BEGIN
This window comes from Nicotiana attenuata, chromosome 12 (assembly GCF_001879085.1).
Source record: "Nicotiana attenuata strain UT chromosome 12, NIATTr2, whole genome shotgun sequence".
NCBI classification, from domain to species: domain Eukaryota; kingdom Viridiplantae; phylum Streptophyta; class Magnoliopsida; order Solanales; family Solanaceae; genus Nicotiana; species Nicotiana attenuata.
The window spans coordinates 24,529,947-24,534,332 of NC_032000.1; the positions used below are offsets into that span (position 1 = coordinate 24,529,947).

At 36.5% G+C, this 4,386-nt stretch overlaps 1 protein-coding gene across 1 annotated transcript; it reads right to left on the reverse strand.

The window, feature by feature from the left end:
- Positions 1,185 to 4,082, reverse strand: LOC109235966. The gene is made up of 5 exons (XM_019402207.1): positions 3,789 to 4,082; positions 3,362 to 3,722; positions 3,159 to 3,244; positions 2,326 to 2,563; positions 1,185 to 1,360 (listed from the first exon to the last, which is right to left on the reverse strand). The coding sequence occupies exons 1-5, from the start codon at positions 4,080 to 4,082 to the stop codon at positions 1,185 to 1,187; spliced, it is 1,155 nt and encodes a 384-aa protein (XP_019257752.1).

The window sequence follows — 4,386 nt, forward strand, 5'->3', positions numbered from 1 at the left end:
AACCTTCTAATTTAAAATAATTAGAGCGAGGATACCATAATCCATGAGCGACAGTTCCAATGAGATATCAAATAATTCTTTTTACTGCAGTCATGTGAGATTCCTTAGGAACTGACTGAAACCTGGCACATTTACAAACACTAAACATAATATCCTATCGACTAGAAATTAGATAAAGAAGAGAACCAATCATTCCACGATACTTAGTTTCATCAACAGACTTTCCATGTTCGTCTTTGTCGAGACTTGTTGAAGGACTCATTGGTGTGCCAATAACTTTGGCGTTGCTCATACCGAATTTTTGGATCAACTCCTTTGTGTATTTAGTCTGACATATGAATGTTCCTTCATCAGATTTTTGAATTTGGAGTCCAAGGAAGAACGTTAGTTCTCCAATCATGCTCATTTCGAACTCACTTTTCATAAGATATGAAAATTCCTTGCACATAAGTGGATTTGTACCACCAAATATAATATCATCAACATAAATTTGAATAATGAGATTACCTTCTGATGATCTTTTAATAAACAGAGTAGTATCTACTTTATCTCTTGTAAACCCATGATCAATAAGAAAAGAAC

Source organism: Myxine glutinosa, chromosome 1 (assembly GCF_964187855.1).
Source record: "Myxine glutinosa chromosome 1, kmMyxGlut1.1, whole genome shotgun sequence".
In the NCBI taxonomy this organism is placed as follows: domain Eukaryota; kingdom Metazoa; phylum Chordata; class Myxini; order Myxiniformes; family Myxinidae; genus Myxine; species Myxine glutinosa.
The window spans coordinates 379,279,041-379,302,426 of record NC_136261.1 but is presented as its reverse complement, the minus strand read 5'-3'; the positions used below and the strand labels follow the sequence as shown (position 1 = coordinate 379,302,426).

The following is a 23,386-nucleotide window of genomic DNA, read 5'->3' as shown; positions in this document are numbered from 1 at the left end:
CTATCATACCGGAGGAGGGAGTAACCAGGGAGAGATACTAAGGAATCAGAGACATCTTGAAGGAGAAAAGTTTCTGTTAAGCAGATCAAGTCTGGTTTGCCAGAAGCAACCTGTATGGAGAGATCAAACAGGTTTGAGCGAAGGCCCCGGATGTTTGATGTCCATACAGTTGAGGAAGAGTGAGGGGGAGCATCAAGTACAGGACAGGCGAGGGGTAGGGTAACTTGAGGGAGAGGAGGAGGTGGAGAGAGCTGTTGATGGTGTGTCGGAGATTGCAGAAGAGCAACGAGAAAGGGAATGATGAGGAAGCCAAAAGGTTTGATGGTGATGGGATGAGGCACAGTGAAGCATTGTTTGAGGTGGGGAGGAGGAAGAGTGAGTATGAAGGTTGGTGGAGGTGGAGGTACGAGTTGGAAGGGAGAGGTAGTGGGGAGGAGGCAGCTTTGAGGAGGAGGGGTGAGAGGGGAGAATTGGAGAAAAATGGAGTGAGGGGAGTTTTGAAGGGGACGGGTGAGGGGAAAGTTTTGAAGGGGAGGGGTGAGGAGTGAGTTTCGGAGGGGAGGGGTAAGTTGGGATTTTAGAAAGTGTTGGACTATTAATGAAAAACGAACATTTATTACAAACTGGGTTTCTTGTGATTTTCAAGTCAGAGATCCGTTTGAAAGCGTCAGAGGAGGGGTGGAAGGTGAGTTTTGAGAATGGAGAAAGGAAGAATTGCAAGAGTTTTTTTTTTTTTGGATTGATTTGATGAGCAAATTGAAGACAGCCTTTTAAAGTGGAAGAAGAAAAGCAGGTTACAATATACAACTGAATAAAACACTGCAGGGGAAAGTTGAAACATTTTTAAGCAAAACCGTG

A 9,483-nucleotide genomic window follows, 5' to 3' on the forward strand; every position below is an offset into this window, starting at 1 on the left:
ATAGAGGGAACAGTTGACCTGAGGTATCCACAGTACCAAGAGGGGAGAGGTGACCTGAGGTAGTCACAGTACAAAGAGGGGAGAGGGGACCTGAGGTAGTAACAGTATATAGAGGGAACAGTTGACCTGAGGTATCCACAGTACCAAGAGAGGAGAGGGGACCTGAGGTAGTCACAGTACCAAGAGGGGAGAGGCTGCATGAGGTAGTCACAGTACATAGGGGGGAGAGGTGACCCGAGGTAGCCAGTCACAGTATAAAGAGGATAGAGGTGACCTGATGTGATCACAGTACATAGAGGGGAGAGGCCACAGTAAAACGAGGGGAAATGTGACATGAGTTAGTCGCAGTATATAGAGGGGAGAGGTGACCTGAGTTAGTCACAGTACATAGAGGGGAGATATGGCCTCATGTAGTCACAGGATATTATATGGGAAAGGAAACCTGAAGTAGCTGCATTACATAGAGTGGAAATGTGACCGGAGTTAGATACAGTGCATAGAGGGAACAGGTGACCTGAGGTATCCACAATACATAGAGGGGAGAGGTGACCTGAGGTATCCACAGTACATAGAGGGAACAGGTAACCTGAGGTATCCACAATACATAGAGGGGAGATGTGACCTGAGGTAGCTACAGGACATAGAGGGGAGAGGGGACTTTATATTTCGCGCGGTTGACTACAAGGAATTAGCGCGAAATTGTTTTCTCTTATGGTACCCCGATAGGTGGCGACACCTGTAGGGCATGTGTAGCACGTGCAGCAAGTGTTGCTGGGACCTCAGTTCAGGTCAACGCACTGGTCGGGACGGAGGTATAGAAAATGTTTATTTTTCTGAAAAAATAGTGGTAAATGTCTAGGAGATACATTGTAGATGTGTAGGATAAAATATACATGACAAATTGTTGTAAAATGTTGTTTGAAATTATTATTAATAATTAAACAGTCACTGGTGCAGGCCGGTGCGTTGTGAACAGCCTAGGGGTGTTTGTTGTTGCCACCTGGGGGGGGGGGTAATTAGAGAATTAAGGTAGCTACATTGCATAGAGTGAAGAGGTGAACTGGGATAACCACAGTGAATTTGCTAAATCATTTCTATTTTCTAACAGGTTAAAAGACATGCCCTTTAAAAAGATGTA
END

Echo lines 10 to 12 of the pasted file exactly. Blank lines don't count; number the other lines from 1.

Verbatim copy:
Source organism: Myxine glutinosa, chromosome 1 (assembly GCF_964187855.1).
Source record: "Myxine glutinosa chromosome 1, kmMyxGlut1.1, whole genome shotgun sequence".
In the NCBI taxonomy this organism is placed as follows: domain Eukaryota; kingdom Metazoa; phylum Chordata; class Myxini; order Myxiniformes; family Myxinidae; genus Myxine; species Myxine glutinosa.